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When Our Children's Fears are Bigger than Us

By Kristal Clark

While in a rare deep sleep in the early morning hours on Saturday, I was jolted awake by the sound of my frantic pre-teen. She was holding tight to me and crying. I cuddled her for a few minutes before asking what was bothering her. I could not have been more unprepared to manage what she was about to say to me.

“Mom, they took away abortion rights today. Did you know that?”

I did know that…but I didn’t realize that she knew it, too. It was not something we had talked about and it was occurring to me in that moment that we probably should have.

Confused as to why she was so upset by this, I cautiously responded “I did. Can you tell me why it’s so upsetting to you right now?”

“Mom…if they can take away rights that have been around for so long…what about me? What about LGBTQ rights? I’m scared.”

There have been a few defining moments in my motherhood journey that have left me feeling helpless and inadequate. This was now one of them.

I sat in the dark silence cuddling her because I didn’t know what else to do. It is my job to not only keep her safe, but to make sure that she feels safe. Right now, she wasn’t feeling safe and I couldn’t give her the reassurance she needed in order to feel ok. I couldn’t tell her that she would be protected by established rights for the LGBTQ+ community, because what if she isn’t? If they can overturn a ruling from 1973, what will stop them from repealing the laws currently in place to protect her?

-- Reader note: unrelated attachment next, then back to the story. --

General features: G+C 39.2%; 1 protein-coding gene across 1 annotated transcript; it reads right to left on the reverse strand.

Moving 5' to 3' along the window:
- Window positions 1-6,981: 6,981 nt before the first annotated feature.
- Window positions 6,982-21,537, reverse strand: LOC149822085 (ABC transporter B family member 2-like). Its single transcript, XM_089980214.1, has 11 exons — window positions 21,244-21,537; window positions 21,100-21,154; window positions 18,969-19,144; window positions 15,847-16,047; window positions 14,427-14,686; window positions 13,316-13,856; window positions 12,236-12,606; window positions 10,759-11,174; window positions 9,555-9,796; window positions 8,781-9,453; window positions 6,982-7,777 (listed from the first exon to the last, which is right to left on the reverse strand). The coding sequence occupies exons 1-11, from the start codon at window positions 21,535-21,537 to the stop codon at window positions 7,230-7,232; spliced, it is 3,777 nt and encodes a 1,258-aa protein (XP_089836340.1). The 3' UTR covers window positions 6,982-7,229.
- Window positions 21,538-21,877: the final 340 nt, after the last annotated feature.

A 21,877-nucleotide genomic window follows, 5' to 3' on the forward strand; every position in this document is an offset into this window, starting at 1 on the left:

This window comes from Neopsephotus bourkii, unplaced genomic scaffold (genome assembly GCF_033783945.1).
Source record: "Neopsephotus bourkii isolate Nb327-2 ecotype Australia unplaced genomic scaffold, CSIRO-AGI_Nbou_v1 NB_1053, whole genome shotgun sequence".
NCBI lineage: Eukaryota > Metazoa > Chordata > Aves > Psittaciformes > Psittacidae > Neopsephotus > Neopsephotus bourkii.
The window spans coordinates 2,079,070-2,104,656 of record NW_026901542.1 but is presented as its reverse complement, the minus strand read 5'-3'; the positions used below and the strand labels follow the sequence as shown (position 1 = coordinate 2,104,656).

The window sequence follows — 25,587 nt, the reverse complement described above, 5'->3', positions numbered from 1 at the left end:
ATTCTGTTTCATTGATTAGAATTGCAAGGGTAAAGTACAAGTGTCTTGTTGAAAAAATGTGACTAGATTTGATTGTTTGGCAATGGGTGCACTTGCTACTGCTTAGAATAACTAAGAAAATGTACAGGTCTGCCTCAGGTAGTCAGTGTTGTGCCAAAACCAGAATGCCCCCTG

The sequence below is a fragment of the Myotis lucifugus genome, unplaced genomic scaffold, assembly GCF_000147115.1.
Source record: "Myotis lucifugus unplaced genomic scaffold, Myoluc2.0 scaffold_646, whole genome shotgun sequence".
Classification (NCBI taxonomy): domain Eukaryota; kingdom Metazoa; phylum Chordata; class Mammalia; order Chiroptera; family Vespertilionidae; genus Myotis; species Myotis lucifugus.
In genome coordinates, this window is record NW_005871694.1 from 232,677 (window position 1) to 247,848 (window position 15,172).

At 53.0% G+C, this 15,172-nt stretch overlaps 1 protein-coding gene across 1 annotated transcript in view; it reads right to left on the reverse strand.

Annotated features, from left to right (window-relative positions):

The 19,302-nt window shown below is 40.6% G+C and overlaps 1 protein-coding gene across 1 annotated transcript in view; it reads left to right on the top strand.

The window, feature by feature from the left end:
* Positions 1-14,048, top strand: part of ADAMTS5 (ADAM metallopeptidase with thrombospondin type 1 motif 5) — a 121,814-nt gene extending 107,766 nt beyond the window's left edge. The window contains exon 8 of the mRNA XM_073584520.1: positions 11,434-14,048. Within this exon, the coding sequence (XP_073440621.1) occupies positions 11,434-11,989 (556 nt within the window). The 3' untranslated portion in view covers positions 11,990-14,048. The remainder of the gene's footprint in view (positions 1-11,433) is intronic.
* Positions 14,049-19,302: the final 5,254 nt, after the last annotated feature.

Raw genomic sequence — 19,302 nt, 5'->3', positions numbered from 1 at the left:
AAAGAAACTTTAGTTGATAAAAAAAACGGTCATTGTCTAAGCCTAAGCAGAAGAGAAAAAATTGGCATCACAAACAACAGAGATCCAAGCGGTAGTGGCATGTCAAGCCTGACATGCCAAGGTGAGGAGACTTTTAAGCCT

I said the only reassuring thing that felt genuine:

“I will fight for you. I will always fight for you.”

I immediately felt her tension leave her body as she was wrapped in my arms. That was it. That was what she needed. I could have told her that she would be protected or that I could fix the problems that are so far beyond my capability, but she would have seen through that, increasing her anxiety because she would know that I was not being genuine.

We cuddled a little longer before she went back to bed, once again feeling safe, or at least knowing that she will never be alone, that I will always fight for her.

As parents, we try to fix all the problems that our children face and we often try to protect them from things that feel too big. As much as we want to protect them, this is their world and it will one day be their fight. As they grow and their problems get bigger, we can’t always genuinely say “you are safe”. In those moments, sometimes the best way we can protect them is to say “I will fight for you”. When the fears are bigger than we are, it is helpful to know that we have wrapped them in our love and support and the knowledge that we will fight for them, and that is enough.

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